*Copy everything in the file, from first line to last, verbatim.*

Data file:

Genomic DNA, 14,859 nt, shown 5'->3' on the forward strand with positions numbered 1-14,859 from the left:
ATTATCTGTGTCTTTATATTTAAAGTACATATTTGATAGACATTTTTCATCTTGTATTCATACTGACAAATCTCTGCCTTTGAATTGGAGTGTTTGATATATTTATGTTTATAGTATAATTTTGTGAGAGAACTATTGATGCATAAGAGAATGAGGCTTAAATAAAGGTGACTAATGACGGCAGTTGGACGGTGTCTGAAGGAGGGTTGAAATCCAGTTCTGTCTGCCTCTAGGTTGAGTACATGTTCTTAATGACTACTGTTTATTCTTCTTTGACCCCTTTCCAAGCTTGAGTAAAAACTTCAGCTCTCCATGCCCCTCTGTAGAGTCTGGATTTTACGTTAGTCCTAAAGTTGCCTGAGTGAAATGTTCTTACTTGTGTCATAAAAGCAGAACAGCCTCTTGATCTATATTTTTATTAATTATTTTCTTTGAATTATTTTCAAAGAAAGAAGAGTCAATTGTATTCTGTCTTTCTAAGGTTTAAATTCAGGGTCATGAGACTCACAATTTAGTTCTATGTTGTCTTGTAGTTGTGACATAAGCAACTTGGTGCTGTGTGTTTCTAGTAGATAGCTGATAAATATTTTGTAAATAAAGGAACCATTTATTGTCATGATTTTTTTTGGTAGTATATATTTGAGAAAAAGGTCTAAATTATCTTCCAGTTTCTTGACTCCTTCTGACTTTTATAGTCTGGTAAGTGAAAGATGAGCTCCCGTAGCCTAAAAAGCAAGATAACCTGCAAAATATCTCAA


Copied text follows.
Genomic DNA, 14,859 nt, shown 5'->3' on the forward strand with positions numbered 1-14,859 from the left:
ATTATCTGTGTCTTTATATTTAAAGTACATATTTGATAGACATTTTTCATCTTGTATTCATACTGACAAATCTCTGCCTTTGAATTGGAGTGTTTGATATATTTATGTTTATAGTATAATTTTGTGAGAGAACTATTGATGCATAAGAGAATGAGGCTTAAATAAAGGTGACTAATGACGGCAGTTGGACGGTGTCTGAAGGAGGGTTGAAATCCAGTTCTGTCTGCCTCTAGGTTGAGTACATGTTCTTAATGACTACTGTTTATTCTTCTTTGACCCCTTTCCAAGCTTGAGTAAAAACTTCAGCTCTCCATGCCCCTCTGTAGAGTCTGGATTTTACGTTAGTCCTAAAGTTGCCTGAGTGAAATGTTCTTACTTGTGTCATAAAAGCAGAACAGCCTCTTGATCTATATTTTTATTAATTATTTTCTTTGAATTATTTTCAAAGAAAGAAGAGTCAATTGTATTCTGTCTTTCTAAGGTTTAAATTCAGGGTCATGAGACTCACAATTTAGTTCTATGTTGTCTTGTAGTTGTGACATAAGCAACTTGGTGCTGTGTGTTTCTAGTAGATAGCTGATAAATATTTTGTAAATAAAGGAACCATTTATTGTCATGATTTTTTTTGGTAGTATATATTTGAGAAAAAGGTCTAAATTATCTTCCAGTTTCTTGACTCCTTCTGACTTTTATAGTCTGGTAAGTGAAAGATGAGCTCCCGTAGCCTAAAAAGCAAGATAACCTGCAAAATATCTCAA